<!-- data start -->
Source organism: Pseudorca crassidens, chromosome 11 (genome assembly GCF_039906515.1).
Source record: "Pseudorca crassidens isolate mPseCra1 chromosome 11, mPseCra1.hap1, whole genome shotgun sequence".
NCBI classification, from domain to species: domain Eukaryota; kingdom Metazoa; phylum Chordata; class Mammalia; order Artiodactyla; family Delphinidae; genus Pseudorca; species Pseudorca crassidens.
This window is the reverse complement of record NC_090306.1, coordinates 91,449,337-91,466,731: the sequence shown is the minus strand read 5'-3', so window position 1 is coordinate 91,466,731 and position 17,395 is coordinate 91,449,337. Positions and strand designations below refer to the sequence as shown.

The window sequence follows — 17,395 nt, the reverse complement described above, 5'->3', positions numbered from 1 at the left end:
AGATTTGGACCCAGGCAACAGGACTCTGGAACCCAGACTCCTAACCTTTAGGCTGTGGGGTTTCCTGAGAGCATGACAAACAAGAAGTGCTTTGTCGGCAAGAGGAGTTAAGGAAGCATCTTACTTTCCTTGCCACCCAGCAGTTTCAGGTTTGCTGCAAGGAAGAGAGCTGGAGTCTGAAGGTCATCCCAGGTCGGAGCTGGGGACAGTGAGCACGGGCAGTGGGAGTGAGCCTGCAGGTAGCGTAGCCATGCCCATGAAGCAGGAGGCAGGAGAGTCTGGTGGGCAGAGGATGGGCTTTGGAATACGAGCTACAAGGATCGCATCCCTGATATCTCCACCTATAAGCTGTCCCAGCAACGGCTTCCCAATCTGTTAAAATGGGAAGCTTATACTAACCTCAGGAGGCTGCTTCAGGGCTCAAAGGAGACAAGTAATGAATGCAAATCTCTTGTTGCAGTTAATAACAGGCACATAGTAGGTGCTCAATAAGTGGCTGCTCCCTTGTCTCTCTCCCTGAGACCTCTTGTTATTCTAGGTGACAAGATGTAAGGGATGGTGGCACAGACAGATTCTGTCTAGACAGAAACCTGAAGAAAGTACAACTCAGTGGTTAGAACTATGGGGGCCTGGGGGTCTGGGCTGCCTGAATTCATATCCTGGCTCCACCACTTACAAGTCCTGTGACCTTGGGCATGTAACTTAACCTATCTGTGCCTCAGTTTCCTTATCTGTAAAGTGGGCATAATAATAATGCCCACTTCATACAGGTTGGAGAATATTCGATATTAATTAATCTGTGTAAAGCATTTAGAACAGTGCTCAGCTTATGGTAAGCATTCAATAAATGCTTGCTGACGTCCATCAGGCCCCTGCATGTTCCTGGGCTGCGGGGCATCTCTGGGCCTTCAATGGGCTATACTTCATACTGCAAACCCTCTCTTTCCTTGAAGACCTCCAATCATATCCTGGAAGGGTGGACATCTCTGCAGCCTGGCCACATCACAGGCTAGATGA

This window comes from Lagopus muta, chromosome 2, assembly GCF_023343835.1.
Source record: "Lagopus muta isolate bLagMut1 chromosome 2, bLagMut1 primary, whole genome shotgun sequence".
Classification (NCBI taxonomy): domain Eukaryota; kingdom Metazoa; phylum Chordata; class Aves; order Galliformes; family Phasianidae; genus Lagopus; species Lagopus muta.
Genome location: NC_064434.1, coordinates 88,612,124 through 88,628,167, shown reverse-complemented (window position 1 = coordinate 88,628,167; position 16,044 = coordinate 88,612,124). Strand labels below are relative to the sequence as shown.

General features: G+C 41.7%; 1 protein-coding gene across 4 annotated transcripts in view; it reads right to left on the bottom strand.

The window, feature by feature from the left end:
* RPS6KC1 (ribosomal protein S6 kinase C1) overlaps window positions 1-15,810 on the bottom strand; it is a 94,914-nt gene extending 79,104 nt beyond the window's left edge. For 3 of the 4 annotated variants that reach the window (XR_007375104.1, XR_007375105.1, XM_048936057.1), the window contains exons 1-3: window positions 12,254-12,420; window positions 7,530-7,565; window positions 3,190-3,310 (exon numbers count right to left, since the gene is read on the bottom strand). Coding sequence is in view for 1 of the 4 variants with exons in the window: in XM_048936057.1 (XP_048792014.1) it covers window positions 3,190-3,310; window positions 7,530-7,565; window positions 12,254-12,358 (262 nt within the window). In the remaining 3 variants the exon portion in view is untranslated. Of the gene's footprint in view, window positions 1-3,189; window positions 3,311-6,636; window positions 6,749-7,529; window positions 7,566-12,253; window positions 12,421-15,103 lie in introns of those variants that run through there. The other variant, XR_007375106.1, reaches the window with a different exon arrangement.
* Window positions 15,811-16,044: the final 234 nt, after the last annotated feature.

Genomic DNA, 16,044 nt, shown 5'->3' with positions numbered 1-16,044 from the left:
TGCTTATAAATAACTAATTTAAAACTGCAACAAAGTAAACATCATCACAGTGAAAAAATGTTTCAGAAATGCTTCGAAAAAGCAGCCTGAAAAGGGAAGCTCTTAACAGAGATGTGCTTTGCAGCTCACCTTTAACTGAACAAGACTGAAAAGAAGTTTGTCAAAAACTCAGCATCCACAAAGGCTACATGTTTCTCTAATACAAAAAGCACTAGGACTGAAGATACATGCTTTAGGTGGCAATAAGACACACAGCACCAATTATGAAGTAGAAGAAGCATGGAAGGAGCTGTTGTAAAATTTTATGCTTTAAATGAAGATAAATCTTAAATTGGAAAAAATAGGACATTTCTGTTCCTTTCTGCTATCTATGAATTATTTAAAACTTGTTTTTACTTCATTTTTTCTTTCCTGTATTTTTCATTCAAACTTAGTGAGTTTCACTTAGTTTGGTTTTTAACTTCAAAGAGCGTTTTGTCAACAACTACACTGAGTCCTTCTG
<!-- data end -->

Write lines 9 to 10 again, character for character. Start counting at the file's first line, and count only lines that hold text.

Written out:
Classification (NCBI taxonomy): domain Eukaryota; kingdom Metazoa; phylum Chordata; class Aves; order Galliformes; family Phasianidae; genus Lagopus; species Lagopus muta.
Genome location: NC_064434.1, coordinates 88,612,124 through 88,628,167, shown reverse-complemented (window position 1 = coordinate 88,628,167; position 16,044 = coordinate 88,612,124). Strand labels below are relative to the sequence as shown.